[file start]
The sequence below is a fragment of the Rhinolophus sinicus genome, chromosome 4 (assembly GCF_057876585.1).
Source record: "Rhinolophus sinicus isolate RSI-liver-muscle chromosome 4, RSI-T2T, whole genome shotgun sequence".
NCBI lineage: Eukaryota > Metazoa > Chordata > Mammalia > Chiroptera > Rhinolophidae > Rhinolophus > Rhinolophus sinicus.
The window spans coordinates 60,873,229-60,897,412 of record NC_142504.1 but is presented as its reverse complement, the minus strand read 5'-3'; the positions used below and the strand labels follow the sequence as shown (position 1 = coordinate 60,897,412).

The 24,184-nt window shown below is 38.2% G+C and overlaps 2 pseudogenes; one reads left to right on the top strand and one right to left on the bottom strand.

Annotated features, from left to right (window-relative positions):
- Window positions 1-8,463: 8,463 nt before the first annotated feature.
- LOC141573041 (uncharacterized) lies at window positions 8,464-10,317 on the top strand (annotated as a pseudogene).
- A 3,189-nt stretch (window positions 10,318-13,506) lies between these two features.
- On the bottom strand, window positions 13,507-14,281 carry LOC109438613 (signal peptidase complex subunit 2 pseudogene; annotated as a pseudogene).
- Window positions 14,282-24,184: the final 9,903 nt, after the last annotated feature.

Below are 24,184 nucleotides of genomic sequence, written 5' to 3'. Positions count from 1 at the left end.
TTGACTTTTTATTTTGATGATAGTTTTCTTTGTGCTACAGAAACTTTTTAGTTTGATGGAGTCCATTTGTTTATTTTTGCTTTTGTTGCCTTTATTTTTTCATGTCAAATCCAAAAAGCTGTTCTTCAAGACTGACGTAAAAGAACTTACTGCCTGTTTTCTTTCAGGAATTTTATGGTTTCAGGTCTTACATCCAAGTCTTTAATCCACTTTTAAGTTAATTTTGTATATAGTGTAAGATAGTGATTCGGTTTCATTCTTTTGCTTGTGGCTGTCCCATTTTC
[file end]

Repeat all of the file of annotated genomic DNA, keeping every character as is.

The sequence below is a fragment of the Rhinolophus sinicus genome, chromosome 4 (assembly GCF_057876585.1).
Source record: "Rhinolophus sinicus isolate RSI-liver-muscle chromosome 4, RSI-T2T, whole genome shotgun sequence".
NCBI lineage: Eukaryota > Metazoa > Chordata > Mammalia > Chiroptera > Rhinolophidae > Rhinolophus > Rhinolophus sinicus.
The window spans coordinates 60,873,229-60,897,412 of record NC_142504.1 but is presented as its reverse complement, the minus strand read 5'-3'; the positions used below and the strand labels follow the sequence as shown (position 1 = coordinate 60,897,412).

The 24,184-nt window shown below is 38.2% G+C and overlaps 2 pseudogenes; one reads left to right on the top strand and one right to left on the bottom strand.

Annotated features, from left to right (window-relative positions):
- Window positions 1-8,463: 8,463 nt before the first annotated feature.
- LOC141573041 (uncharacterized) lies at window positions 8,464-10,317 on the top strand (annotated as a pseudogene).
- A 3,189-nt stretch (window positions 10,318-13,506) lies between these two features.
- On the bottom strand, window positions 13,507-14,281 carry LOC109438613 (signal peptidase complex subunit 2 pseudogene; annotated as a pseudogene).
- Window positions 14,282-24,184: the final 9,903 nt, after the last annotated feature.

Below are 24,184 nucleotides of genomic sequence, written 5' to 3'. Positions count from 1 at the left end.
TTGACTTTTTATTTTGATGATAGTTTTCTTTGTGCTACAGAAACTTTTTAGTTTGATGGAGTCCATTTGTTTATTTTTGCTTTTGTTGCCTTTATTTTTTCATGTCAAATCCAAAAAGCTGTTCTTCAAGACTGACGTAAAAGAACTTACTGCCTGTTTTCTTTCAGGAATTTTATGGTTTCAGGTCTTACATCCAAGTCTTTAATCCACTTTTAAGTTAATTTTGTATATAGTGTAAGATAGTGATTCGGTTTCATTCTTTTGCTTGTGGCTGTCCCATTTTC